Lesson 1: Technology

Artificial Intelligence solves problems One of the theses of our book is that modern science-based technology has created a society that offers a new kind of challenge to Christian thought and practice. In the past, we thought of technology primarily as using tools to overcome human limitations. Over the years, we added technique, an orderly, step- by- step way of doing a task that enables even those who have little knowledge or skill to perform it. The development of sophisticated tools and techniques in recent centuries has brought incredible improvements to our lives.

Today we think of technology as a system or systems that integrate tools and techniques. These systems have become so huge and all- pervasive that they have created an environment to which we are forced to conform. In order to get about, we pretty much need a car to travel on the vast highway system. If we want to energize our houses, we need to hook up to the electrical grid. And if we want to use email, we need access to the Internet.

As a result, many speak of living today in a technological society. They mean we have come to depend on the many systems out there, more so than people, to supply our needs. It could be said that we trust systems more than other people.

The challenge to Christianity and, for that matter, traditional human culture in general, has come from the new lifestyle practiced more and more in the modern technological society. That lifestyle is characterized by a concept Jacques Ellul called technique. Technique as he used the term meant looking at all life as a problem to be solved by applying a rational process that brings mechanics to bear on that which is spontaneous and irrational. Absolute efficiency becomes the only standard in every field of activity. Everything is isolated as in a controlled scientific experiment. Nothing extraneous to the problem to be solved is considered.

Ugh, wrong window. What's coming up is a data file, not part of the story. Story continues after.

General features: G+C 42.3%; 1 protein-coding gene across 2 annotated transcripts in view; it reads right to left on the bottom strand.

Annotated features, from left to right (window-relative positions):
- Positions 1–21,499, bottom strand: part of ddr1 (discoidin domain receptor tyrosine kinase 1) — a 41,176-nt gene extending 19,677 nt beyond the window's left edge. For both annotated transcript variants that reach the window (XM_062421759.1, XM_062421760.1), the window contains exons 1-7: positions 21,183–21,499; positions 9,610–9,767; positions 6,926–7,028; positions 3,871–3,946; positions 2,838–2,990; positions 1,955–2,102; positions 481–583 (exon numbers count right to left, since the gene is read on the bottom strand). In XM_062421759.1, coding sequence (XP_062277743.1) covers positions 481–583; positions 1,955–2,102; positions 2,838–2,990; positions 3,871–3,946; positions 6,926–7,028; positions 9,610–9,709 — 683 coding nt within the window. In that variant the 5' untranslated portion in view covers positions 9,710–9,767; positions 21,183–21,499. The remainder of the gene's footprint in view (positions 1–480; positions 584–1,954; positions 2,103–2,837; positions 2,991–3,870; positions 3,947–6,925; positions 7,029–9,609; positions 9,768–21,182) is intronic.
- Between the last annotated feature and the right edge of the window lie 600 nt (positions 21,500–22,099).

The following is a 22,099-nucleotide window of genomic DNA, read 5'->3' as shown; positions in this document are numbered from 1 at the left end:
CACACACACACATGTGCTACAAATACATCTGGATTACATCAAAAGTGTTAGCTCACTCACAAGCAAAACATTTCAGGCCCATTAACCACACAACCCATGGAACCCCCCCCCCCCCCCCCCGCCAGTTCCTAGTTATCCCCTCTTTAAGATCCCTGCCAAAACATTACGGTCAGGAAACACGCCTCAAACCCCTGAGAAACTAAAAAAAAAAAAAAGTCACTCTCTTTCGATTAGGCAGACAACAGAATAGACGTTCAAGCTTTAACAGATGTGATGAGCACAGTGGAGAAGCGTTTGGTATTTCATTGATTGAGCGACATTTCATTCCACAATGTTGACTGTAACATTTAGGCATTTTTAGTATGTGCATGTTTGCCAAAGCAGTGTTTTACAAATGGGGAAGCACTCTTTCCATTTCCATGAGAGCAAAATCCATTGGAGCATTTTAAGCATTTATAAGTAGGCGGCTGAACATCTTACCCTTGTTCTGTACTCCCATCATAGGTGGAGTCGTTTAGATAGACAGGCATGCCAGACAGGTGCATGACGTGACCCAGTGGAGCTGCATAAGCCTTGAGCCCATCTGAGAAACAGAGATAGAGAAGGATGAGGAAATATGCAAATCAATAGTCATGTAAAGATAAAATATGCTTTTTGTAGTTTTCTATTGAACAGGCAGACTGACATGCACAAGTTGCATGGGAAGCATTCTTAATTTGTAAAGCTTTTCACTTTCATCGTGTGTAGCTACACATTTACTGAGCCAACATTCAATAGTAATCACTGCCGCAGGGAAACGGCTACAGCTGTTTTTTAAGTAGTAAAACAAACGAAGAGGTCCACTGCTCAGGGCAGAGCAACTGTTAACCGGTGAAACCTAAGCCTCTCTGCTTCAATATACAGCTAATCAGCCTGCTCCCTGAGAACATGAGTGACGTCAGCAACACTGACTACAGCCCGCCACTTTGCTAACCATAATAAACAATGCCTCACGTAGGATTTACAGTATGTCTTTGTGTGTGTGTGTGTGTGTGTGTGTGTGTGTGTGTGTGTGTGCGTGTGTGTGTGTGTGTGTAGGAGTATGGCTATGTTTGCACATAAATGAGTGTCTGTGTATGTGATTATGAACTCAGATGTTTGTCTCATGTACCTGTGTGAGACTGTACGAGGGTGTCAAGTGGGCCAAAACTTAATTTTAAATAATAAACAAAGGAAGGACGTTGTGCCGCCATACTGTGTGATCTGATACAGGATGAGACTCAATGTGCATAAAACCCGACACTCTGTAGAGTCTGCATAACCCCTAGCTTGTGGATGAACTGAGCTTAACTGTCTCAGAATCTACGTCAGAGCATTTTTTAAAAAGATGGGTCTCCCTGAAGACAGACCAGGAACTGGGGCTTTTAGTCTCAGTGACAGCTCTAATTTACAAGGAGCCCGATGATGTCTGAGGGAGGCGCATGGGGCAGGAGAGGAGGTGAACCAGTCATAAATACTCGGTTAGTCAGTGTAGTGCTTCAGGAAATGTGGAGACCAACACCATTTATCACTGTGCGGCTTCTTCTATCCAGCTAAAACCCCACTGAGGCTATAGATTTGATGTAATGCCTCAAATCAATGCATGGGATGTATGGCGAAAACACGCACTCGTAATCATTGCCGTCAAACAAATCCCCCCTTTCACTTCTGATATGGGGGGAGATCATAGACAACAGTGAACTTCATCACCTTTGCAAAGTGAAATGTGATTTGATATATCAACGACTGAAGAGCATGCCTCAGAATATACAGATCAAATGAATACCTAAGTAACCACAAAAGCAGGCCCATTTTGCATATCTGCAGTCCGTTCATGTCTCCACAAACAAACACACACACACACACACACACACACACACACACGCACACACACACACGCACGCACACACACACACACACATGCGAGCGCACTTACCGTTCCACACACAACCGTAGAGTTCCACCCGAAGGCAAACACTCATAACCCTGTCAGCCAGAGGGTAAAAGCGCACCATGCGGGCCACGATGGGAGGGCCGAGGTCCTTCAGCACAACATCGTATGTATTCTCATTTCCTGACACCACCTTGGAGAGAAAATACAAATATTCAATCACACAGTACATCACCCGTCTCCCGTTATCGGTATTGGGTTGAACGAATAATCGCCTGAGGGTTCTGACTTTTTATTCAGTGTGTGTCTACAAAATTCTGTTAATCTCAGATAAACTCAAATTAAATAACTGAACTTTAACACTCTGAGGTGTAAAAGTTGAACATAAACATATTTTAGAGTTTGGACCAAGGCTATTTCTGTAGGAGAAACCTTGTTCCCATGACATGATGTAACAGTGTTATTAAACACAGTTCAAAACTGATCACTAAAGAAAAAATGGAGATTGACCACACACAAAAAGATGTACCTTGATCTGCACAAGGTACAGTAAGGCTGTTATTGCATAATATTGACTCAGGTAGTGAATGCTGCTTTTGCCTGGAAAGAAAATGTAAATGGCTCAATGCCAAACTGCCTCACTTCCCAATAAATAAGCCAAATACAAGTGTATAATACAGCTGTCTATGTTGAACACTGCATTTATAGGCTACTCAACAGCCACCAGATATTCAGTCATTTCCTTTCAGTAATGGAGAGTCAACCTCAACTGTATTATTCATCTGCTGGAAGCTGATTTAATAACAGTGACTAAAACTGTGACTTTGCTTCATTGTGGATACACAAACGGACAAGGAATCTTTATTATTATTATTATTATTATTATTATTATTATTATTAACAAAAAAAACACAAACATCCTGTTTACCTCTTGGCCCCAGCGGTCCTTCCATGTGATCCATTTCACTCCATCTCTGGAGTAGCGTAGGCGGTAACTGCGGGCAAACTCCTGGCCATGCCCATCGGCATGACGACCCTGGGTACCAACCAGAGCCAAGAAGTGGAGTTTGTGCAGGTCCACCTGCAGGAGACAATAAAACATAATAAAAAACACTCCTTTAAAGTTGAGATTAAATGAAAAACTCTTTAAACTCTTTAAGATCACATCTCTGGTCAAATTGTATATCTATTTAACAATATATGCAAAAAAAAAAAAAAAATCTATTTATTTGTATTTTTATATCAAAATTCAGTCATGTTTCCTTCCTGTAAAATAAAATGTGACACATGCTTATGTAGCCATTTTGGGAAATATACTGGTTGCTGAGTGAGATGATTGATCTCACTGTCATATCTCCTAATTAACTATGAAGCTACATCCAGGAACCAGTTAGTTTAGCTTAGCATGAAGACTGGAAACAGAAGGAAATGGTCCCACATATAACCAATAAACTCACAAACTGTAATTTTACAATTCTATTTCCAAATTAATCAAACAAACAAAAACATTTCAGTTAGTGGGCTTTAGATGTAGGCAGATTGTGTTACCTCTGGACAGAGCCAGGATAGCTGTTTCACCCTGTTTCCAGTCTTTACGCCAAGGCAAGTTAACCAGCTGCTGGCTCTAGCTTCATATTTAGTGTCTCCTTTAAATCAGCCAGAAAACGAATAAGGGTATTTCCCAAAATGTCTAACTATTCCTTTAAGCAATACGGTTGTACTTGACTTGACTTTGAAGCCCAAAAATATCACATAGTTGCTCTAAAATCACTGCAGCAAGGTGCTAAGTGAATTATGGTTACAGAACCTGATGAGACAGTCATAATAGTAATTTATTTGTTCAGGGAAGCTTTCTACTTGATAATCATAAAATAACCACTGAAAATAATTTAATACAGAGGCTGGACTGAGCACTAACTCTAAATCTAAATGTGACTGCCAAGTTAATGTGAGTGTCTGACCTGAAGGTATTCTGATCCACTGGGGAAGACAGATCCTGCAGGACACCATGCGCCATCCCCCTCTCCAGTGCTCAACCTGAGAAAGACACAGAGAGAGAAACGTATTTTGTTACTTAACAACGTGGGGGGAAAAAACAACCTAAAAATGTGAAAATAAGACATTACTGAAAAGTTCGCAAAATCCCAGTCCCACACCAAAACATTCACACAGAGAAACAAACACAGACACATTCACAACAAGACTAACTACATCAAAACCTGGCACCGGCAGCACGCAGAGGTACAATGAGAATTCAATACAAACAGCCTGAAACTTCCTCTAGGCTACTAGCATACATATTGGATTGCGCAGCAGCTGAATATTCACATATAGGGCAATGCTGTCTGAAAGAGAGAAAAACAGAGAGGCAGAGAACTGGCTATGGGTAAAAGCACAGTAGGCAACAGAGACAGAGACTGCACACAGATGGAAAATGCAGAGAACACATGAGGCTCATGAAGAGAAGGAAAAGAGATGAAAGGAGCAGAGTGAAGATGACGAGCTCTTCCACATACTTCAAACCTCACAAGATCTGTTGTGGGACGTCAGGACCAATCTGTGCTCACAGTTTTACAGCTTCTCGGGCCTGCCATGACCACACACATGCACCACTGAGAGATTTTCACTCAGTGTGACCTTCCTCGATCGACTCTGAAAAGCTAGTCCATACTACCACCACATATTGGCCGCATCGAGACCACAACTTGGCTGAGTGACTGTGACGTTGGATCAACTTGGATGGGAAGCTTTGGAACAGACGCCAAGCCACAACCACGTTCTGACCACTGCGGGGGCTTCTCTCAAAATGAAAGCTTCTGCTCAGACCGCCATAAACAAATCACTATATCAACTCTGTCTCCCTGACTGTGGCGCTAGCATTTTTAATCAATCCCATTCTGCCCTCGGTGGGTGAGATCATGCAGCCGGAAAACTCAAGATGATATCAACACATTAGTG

From the perspective of this kind of reductionism, Christian and traditional cultural values are irrelevant and even obstructive. Because they insist on the singularity of every person and the wholeness of every human project, they supposedly get in the way of efficiently solving the problems that our society thinks we must handle.

On the other hand, Christianity thinks this reductionism creates an artificial world that ignores human connections to nature, place, time, and community. Thought forms previously limited to specialized functions in science and technology have now been extended into every factor of people’s lives, including human relationships. My wife and every other person in my life becomes a problem to be solved rather than a person to accept and love.

Once traditional values are eliminated, it is difficult to determine how to use technology appropriately. If efficiency is the only standard, everything focuses on what I or my group wants to do. We must depend on technology itself to correct any problems it creates. And we can begin to understand how perilous that is when we consider those problems include the Holocaust, Hiroshima, and genetic modification.